Taking Race Out Of Job Applications Actually Has Detrimental Effects

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Robert Donachie Capitol Hill and Health Care Reporter
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New research finds that polices aiming to stop discrimination in the labor market may actually accomplish the opposite.

Ban the box” is a national campaign that aims to ban the check box on job applications requiring disclosure of former criminal conviction.

While the unemployment rate remains steady at under five percent, there are still some 7.8 million Americans out of work/seeking full-time employment. The Center for Economic and Policy Research in Washington, D.C., finds that the number of ex-criminals out of work “costs the U.S. economy between $57 and $65 billion in lost output.”

It would appear then that finding a way to get former criminals back into the work force is a priority, not just for ex-criminals, but for the American economy as a whole.

Good intentions notwithstanding, banning the criminal box on job applications exacerbates the race gap between who gets interviewed and who gets hired, the Journal reports. A study found that one firm banning the box would screen out African American sounding names, and would call back those applicants with white sounding names. Essentially, the firm was  widening the racial gap by systematically screening names.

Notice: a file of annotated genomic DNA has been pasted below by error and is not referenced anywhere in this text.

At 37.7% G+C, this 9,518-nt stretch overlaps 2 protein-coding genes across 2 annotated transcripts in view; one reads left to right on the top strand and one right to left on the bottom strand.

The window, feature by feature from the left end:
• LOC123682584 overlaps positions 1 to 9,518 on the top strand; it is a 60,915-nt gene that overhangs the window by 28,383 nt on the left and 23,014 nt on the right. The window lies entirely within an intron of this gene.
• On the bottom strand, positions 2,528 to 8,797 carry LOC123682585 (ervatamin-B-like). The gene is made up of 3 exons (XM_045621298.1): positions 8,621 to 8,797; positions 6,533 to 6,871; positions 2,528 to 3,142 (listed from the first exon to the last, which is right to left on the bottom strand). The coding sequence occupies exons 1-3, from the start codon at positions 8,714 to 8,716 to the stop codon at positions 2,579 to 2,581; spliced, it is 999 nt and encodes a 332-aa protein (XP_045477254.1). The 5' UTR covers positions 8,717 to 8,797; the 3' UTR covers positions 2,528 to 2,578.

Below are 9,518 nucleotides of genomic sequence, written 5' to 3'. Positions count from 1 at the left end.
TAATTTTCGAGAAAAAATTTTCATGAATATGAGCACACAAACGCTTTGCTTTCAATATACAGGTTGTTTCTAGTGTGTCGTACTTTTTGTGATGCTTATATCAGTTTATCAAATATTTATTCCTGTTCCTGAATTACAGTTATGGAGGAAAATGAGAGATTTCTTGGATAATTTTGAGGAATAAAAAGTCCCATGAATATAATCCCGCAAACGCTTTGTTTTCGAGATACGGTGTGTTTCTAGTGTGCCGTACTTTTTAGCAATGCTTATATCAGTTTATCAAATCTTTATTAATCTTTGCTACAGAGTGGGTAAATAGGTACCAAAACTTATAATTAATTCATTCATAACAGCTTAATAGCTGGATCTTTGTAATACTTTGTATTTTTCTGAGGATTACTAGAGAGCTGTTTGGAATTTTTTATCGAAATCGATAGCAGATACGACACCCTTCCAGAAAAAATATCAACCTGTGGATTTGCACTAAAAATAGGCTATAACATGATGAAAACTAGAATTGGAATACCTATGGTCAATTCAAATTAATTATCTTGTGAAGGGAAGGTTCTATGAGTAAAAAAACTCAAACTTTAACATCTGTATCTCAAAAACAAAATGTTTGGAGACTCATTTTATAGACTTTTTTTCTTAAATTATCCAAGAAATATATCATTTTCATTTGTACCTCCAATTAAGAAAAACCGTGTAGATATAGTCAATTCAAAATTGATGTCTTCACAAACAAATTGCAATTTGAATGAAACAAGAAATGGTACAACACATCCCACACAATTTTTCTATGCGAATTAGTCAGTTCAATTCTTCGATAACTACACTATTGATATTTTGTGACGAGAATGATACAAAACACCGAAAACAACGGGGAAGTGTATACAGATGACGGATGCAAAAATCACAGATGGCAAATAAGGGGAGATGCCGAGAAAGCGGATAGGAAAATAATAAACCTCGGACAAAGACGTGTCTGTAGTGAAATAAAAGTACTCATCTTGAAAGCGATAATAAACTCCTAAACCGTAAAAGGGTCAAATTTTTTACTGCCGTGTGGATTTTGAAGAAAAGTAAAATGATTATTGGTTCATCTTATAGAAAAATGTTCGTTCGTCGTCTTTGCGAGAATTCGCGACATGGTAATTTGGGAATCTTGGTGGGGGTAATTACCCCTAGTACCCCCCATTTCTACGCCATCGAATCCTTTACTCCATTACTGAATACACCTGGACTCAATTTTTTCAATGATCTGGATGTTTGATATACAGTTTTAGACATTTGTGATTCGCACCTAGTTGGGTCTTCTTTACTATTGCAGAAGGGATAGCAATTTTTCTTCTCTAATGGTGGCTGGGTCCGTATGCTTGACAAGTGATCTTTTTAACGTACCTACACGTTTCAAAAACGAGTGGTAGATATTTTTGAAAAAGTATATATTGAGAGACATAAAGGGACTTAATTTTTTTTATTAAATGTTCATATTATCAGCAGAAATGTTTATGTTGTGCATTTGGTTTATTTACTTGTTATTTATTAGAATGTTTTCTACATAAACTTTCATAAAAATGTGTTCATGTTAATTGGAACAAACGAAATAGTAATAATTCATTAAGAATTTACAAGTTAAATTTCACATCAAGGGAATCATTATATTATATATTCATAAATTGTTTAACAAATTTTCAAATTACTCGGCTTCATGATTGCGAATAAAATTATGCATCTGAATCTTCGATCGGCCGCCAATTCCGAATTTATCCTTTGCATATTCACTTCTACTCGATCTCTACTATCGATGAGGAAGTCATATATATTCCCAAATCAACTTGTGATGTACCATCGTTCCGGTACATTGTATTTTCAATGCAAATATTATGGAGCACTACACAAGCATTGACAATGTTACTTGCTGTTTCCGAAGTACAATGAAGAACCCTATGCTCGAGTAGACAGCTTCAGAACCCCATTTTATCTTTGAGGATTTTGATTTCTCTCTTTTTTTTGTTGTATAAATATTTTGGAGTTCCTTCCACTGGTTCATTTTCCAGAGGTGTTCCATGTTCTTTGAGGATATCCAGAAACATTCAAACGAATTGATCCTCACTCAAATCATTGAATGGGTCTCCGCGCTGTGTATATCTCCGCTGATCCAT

The reason for this is that employers may associate black Americans with higher levels of crime and thus likely to have a criminal background, experts note.

The National Employment Law Project still advocates for ban the box policies in spite of the studies showing the results may not align with goals. They say the policy still gives ex-criminals a better opportunity to gain employment. Racism, the organization says, will not be stopped by taking away ban the box laws.

While this policy may not be hitting the mark, there is good reason for the majority of Americans to be concerned. Nearly one in three American adults are on file with the FBI criminal database. An arrest record, not to mention a criminal conviction, makes it astronomically more difficult to get a job.

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Robert Donachie